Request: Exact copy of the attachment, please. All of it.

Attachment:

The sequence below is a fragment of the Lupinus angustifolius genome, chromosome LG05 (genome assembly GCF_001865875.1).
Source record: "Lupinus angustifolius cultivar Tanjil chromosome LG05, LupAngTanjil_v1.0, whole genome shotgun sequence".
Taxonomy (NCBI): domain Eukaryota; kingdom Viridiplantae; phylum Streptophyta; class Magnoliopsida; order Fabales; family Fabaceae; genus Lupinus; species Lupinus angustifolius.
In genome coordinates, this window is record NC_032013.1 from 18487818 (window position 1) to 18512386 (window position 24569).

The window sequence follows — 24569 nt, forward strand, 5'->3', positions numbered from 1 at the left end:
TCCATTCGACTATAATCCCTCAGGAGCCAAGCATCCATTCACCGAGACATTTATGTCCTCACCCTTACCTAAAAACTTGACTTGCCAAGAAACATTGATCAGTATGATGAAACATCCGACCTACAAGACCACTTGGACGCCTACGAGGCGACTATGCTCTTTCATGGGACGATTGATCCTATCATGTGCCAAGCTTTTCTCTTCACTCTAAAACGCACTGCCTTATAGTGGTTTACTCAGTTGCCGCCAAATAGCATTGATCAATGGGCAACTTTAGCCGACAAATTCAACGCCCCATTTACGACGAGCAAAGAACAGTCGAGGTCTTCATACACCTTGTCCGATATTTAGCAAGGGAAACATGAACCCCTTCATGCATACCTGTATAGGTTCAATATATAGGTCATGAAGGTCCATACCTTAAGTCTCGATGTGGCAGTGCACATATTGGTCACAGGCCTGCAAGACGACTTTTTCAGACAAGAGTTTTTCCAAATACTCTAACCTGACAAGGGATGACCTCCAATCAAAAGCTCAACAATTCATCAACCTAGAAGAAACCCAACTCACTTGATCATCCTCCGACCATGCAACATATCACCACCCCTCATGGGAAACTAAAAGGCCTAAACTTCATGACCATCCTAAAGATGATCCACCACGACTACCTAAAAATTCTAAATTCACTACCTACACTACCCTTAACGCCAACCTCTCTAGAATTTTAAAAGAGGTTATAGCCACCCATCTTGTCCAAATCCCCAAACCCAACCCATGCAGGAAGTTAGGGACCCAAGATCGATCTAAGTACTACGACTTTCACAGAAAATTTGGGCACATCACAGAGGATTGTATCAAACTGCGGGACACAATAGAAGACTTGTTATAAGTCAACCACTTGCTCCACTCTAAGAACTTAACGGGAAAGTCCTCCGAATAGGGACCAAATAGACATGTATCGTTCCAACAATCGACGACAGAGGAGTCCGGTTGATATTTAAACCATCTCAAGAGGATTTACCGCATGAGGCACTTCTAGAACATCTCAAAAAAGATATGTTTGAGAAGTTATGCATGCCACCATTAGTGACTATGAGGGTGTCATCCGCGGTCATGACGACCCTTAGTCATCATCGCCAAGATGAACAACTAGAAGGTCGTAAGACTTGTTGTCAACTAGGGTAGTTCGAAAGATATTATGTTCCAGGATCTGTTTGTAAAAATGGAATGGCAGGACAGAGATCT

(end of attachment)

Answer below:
The sequence below is a fragment of the Lupinus angustifolius genome, chromosome LG05 (genome assembly GCF_001865875.1).
Source record: "Lupinus angustifolius cultivar Tanjil chromosome LG05, LupAngTanjil_v1.0, whole genome shotgun sequence".
Taxonomy (NCBI): domain Eukaryota; kingdom Viridiplantae; phylum Streptophyta; class Magnoliopsida; order Fabales; family Fabaceae; genus Lupinus; species Lupinus angustifolius.
In genome coordinates, this window is record NC_032013.1 from 18487818 (window position 1) to 18512386 (window position 24569).

The window sequence follows — 24569 nt, forward strand, 5'->3', positions numbered from 1 at the left end:
TCCATTCGACTATAATCCCTCAGGAGCCAAGCATCCATTCACCGAGACATTTATGTCCTCACCCTTACCTAAAAACTTGACTTGCCAAGAAACATTGATCAGTATGATGAAACATCCGACCTACAAGACCACTTGGACGCCTACGAGGCGACTATGCTCTTTCATGGGACGATTGATCCTATCATGTGCCAAGCTTTTCTCTTCACTCTAAAACGCACTGCCTTATAGTGGTTTACTCAGTTGCCGCCAAATAGCATTGATCAATGGGCAACTTTAGCCGACAAATTCAACGCCCCATTTACGACGAGCAAAGAACAGTCGAGGTCTTCATACACCTTGTCCGATATTTAGCAAGGGAAACATGAACCCCTTCATGCATACCTGTATAGGTTCAATATATAGGTCATGAAGGTCCATACCTTAAGTCTCGATGTGGCAGTGCACATATTGGTCACAGGCCTGCAAGACGACTTTTTCAGACAAGAGTTTTTCCAAATACTCTAACCTGACAAGGGATGACCTCCAATCAAAAGCTCAACAATTCATCAACCTAGAAGAAACCCAACTCACTTGATCATCCTCCGACCATGCAACATATCACCACCCCTCATGGGAAACTAAAAGGCCTAAACTTCATGACCATCCTAAAGATGATCCACCACGACTACCTAAAAATTCTAAATTCACTACCTACACTACCCTTAACGCCAACCTCTCTAGAATTTTAAAAGAGGTTATAGCCACCCATCTTGTCCAAATCCCCAAACCCAACCCATGCAGGAAGTTAGGGACCCAAGATCGATCTAAGTACTACGACTTTCACAGAAAATTTGGGCACATCACAGAGGATTGTATCAAACTGCGGGACACAATAGAAGACTTGTTATAAGTCAACCACTTGCTCCACTCTAAGAACTTAACGGGAAAGTCCTCCGAATAGGGACCAAATAGACATGTATCGTTCCAACAATCGACGACAGAGGAGTCCGGTTGATATTTAAACCATCTCAAGAGGATTTACCGCATGAGGCACTTCTAGAACATCTCAAAAAAGATATGTTTGAGAAGTTATGCATGCCACCATTAGTGACTATGAGGGTGTCATCCGCGGTCATGACGACCCTTAGTCATCATCGCCAAGATGAACAACTAGAAGGTCGTAAGACTTGTTGTCAACTAGGGTAGTTCGAAAGATATTATGTTCCAGGATCTGTTTGTAAAAATGGAATGGCAGGACAGAGATCT